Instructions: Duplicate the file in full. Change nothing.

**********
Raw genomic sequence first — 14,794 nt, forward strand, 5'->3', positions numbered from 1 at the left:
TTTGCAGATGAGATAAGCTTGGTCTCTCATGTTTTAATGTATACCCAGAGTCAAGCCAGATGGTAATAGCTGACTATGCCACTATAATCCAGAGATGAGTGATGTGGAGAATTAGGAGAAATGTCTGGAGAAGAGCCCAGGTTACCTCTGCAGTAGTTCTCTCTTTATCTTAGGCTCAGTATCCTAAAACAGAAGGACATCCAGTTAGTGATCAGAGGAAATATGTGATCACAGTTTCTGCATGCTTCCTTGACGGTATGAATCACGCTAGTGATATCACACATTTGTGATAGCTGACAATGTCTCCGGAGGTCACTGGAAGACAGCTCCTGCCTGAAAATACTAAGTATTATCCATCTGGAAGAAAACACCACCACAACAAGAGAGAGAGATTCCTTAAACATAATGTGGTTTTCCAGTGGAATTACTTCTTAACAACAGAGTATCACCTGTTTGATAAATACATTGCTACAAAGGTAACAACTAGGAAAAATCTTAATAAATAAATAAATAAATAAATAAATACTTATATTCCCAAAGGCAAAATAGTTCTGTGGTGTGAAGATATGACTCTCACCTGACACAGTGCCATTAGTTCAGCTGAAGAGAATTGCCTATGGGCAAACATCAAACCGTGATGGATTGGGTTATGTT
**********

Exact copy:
Raw genomic sequence first — 14,794 nt, forward strand, 5'->3', positions numbered from 1 at the left:
TTTGCAGATGAGATAAGCTTGGTCTCTCATGTTTTAATGTATACCCAGAGTCAAGCCAGATGGTAATAGCTGACTATGCCACTATAATCCAGAGATGAGTGATGTGGAGAATTAGGAGAAATGTCTGGAGAAGAGCCCAGGTTACCTCTGCAGTAGTTCTCTCTTTATCTTAGGCTCAGTATCCTAAAACAGAAGGACATCCAGTTAGTGATCAGAGGAAATATGTGATCACAGTTTCTGCATGCTTCCTTGACGGTATGAATCACGCTAGTGATATCACACATTTGTGATAGCTGACAATGTCTCCGGAGGTCACTGGAAGACAGCTCCTGCCTGAAAATACTAAGTATTATCCATCTGGAAGAAAACACCACCACAACAAGAGAGAGAGATTCCTTAAACATAATGTGGTTTTCCAGTGGAATTACTTCTTAACAACAGAGTATCACCTGTTTGATAAATACATTGCTACAAAGGTAACAACTAGGAAAAATCTTAATAAATAAATAAATAAATAAATAAATACTTATATTCCCAAAGGCAAAATAGTTCTGTGGTGTGAAGATATGACTCTCACCTGACACAGTGCCATTAGTTCAGCTGAAGAGAATTGCCTATGGGCAAACATCAAACCGTGATGGATTGGGTTATGTT